That’s right, kids, it’s big, bad, blown, and pink. Of course, with 800 horsepower on tap, nobody’s going to make fun of this spectacular 1968 Plymouth GTX convertible. Beautifully built and ready to rock, this is a car that works on the track but really lives on the street.
You have to be on a mission to build a car like this and paint it Panther Pink. You also have to know that doing so will attract A LOT of attention, so they went the extra mile to give all those onlookers something interesting to look at. And this is no race car where cosmetics came second. No, panel fit is excellent, especially for a high-horsepower convertible, and that paint looks like it cost a lot of money. The hood is blacked out, but it’s gloss black, so it’s easier to maintain and gives the car a slightly different look (as if it needed help in that department). The sheetmetal hasn’t been radically modified, and they even managed to stuff those giant rear tires under the stock quarters, so there was no surgery required there. The doors open and close easily, the hood clears the blower, and all the correct GTX emblems were reinstalled once the paint was dry. Even the bumpers got a nice, shiny layer of chrome to reinforce the street car image.
The interior is full of race gear, but it’s far from minimalist. The original bench seat was dumped in favor of a pair of body-hugging race buckets, which were embroidered with GTX logos in matching pink, which is a nice detail that suggests the builder went the extra mile. The back seat is gone, of course, but the area is fully upholstered and the panels surrounding the roll cage are neatly fitted and give it a very well-finished appearance. Auxiliary instruments under the dash include a tach and shift light, and the TCI shifter controls a reverse valve body, so practice your shifts before you go out hunting. The original AM/FM radio is still in the dash, albeit disconnected, since you’re really not going to be able to use it with the thundering big block rumbling away anyhow. Even the trunk is neatly upholstered in black carpet, including the fuel cell and battery box.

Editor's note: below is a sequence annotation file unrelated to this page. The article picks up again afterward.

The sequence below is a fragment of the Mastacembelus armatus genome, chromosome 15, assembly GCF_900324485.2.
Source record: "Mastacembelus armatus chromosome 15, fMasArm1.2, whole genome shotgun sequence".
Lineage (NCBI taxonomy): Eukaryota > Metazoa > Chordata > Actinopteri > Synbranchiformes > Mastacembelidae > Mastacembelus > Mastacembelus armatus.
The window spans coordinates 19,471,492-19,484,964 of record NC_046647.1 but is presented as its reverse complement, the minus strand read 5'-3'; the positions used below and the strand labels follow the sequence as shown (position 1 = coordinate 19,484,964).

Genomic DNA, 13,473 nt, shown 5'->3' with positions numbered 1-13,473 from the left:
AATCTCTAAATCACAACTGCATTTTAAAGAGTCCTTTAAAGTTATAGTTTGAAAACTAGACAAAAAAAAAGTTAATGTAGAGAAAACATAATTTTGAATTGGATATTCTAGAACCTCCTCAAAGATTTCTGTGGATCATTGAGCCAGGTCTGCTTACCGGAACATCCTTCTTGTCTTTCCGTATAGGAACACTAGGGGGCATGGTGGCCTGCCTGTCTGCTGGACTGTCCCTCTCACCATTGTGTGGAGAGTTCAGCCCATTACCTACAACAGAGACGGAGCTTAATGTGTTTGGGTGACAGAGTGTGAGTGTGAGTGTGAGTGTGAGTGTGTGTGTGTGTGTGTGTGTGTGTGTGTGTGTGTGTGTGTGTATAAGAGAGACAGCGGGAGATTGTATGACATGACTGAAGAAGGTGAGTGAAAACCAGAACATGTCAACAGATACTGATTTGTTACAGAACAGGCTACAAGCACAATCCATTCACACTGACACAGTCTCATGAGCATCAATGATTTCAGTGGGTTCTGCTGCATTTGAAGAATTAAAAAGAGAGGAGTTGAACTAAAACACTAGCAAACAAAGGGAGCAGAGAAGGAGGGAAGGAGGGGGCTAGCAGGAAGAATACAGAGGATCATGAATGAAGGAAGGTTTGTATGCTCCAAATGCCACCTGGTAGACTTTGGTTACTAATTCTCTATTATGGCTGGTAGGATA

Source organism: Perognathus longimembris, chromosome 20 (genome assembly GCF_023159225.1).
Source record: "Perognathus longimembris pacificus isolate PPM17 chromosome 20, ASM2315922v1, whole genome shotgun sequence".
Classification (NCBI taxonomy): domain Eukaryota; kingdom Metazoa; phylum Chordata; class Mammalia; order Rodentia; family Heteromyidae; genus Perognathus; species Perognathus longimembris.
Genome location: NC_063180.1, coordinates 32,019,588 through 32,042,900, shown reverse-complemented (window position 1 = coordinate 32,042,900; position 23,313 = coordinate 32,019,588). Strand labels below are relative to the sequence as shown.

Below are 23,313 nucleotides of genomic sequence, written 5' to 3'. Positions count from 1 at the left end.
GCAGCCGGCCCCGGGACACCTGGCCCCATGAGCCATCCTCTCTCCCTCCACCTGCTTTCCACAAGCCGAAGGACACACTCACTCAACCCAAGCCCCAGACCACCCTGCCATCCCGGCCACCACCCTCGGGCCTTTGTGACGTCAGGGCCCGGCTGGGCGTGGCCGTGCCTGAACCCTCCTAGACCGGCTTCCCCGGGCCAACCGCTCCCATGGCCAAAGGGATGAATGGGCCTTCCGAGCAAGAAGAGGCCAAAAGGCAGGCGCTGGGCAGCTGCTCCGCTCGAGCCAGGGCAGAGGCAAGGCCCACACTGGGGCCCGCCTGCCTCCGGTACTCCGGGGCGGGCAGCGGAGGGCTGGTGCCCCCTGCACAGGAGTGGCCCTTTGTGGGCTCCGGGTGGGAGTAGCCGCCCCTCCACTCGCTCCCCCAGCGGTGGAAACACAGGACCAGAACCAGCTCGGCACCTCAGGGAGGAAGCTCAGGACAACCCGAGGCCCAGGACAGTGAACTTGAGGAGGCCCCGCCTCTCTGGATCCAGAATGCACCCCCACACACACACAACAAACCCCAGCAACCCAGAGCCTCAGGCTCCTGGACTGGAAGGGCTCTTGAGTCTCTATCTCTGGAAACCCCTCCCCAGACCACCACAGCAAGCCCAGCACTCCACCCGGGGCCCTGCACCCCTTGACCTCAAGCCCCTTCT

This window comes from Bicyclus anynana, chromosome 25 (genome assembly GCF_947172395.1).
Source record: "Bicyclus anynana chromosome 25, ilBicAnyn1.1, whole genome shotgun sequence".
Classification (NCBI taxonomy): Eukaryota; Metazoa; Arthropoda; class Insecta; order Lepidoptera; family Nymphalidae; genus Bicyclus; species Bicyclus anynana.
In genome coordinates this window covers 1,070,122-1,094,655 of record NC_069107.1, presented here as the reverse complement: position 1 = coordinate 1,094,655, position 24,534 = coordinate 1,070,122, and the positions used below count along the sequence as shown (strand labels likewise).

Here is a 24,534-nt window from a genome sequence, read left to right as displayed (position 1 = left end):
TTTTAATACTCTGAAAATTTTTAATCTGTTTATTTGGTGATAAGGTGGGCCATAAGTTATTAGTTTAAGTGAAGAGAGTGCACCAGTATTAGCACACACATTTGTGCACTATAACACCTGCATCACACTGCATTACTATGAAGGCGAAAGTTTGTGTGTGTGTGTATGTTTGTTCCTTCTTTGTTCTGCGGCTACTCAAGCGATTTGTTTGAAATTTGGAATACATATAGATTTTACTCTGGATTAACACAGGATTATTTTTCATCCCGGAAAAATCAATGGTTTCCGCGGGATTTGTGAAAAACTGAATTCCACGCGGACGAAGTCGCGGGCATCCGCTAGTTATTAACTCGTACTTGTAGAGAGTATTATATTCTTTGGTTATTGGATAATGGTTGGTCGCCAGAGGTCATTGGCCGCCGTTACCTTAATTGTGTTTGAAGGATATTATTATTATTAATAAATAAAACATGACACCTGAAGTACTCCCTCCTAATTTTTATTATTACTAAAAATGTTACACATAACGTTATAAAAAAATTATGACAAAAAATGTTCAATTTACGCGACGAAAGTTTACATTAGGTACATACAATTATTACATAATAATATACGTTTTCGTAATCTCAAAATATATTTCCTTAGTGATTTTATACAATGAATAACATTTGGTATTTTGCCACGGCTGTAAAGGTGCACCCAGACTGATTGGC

The engine is a stroked and poked 440, which now displaces 500 cubes, and runs happily on 93 octane pump gas. Twin 650 Holleys feed the 6-71 blower, which looks awesome sitting atop the color-matched engine. In fact, all the hardware is painted to match the bodywork, suggesting that this car might be as effective on the show field as the drag strip. Painted inner fenders, plenty of chrome, and a big aluminum radiator delight the eye when you pop the hood, and the undercarriage looks every bit as impressive. The transmission is a reworked TorqueFlite 3-speed automatic with a 3100 RPM stall torque converter. Out back, a narrowed Ford 9-inch rear was stuffed full of Strange axles and a set of 5.18 Auburn gears, and there’s a disc brake at all four corners. Long-tube headers and a full custom 3-inch exhaust system with side exits makes for a truly epic soundtrack that removes all doubt about this car’s potency. Skinny front tires and mammoth Mickey Thompson meats try to hook it all up.
With just 500 miles on the build, this car is still very fresh. A long labor-of-love build, commissioned by a late friend of the company, and built by Kermit Harper, another late-great friend, this car has a special place in our hearts. We hope it goes to someone that can truly appreciate it for how amazing it really is.
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